Theoretical and Experimental Studies on Perovskite Materials for the Electrodes of Intermediate Temperature Solid Oxide Fuel Cells

Speaker :
Mr Tsam Lung YOU
Department of Mechanical and Aerospace Engineering, HKUST
Date : 30 Aug 2018 (Thu)
Time : 10:00 am
Venue : Room 5564, HKUST (5/F., Lift #27/28)


The growing global demand for energy and the rising level of environmental awareness lead to constantly increasing attention in the development of highly efficient, environmentally friendly and safe energy solutions. Among various energy conversion and storage devices, intermediate temperature solid oxide fuel cells (IT-SOFC) are regarded as one of the most promising candidates because of their high conversion efficiency and limited emission of pollutant. When used with renewable energy sources, the disadvantages of the energy sources such as intermittence and unpredictability can be covered. However, the sluggish catalytic activities of electrodes under intermediate temperature range is currently a bottleneck for the development of IT-SOFC. New electrode materials need to be developed and perovskite materials are widely regarded as one of the best candidates for the purpose. In this thesis, two studies on perovskite electrode materials for IT-SOFCs were carried out.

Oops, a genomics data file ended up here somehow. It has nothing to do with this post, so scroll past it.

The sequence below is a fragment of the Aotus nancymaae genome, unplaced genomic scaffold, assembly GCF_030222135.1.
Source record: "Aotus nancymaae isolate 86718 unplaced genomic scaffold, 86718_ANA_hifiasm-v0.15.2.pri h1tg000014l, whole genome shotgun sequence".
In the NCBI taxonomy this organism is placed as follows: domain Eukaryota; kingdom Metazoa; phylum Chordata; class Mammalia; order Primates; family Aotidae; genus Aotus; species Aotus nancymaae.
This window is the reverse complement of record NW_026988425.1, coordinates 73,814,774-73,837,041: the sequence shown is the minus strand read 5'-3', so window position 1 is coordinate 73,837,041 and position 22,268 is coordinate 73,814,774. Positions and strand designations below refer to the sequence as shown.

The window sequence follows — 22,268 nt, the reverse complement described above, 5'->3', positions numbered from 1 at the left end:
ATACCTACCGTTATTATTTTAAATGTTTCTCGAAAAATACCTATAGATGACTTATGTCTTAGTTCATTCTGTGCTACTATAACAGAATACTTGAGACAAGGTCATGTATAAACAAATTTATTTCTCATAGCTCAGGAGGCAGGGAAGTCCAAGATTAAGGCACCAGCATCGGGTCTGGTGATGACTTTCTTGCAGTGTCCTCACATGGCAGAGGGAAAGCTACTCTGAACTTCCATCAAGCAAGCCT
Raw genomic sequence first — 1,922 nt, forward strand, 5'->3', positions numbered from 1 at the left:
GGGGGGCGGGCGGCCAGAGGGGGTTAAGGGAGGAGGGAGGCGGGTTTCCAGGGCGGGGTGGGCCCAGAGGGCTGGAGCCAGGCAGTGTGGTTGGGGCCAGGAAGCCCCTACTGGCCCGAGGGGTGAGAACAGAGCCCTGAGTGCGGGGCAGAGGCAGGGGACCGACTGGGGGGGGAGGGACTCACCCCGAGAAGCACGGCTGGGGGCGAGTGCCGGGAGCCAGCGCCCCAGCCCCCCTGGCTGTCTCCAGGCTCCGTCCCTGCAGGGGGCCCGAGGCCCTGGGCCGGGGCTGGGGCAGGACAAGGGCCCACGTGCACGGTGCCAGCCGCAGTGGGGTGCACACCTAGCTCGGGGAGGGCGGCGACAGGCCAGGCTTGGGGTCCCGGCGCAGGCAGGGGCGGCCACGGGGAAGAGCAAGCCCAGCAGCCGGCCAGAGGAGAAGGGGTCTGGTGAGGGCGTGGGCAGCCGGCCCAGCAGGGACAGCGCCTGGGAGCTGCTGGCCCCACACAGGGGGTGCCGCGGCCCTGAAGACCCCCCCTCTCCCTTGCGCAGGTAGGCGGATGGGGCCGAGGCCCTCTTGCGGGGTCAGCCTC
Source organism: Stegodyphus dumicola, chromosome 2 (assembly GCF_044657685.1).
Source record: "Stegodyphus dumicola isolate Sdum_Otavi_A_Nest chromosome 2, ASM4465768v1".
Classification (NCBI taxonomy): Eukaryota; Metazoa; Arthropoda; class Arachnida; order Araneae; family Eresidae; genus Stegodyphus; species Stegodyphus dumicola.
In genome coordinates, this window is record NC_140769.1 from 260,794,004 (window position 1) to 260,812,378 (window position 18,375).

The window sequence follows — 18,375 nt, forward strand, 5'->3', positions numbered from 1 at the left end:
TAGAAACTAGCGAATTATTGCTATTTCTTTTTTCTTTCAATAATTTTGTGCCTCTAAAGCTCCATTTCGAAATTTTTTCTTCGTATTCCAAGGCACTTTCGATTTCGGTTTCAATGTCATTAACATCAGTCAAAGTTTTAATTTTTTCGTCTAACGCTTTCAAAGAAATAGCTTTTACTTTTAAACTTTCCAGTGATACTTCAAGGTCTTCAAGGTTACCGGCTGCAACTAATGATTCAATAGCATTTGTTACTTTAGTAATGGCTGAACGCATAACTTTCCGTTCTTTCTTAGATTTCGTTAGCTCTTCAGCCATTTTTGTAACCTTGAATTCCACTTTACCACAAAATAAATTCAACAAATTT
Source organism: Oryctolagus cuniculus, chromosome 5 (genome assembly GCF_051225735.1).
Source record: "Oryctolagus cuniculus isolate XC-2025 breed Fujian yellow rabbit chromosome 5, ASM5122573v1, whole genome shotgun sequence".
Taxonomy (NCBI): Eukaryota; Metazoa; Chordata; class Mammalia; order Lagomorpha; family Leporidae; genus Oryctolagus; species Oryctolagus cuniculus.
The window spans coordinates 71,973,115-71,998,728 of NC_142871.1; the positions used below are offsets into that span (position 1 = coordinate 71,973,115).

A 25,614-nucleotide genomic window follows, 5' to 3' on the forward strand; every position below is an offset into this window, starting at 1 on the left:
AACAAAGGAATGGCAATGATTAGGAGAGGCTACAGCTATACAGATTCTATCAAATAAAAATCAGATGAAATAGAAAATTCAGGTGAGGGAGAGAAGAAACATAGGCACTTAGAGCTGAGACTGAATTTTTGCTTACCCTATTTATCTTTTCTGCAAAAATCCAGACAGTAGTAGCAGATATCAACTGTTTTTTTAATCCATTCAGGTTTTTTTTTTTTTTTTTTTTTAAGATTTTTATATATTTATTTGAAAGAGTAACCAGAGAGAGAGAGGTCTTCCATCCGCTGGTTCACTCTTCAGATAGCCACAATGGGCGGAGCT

In the first study, we built a 1D ion transportation model to study the effect of Ba segregation in Ba0.95La0.05FeO3-δ (BLF), a cathode material for IT-SOFC, in both bulk material case and thin film case. Besides the Poisson-Nernst-Planck system, the model also considers the effects of concentration gradients, size misfit and Vegard stress. The model was able to reproduce the experimental results previously done by our group. In addition, we suggested a novel mechanism explaining suppression of ion segregation in pre-strained thin films using theories of dislocation.

In the second study, we investigated exsolution of Ni nanoparticles by electrochemical poling on Ni and La co-doped CaTiO3 (LCTN) which is an anode material for IT-SOFC. By applying potential bias, we successfully exsolve nanoparticles on the surfaces of LCTN in as short as a few minutes, which is up to a hundred times lower than the time required for exsolution under a reducing atmosphere. We observed two types of nanoparticles after exsolution, one with irregular, worm-like shape and another one with spherical shape. This work deepens our understanding in the formation of nanoparticles in exsolution.

(Supervisor: Prof. Francesco Ciucci)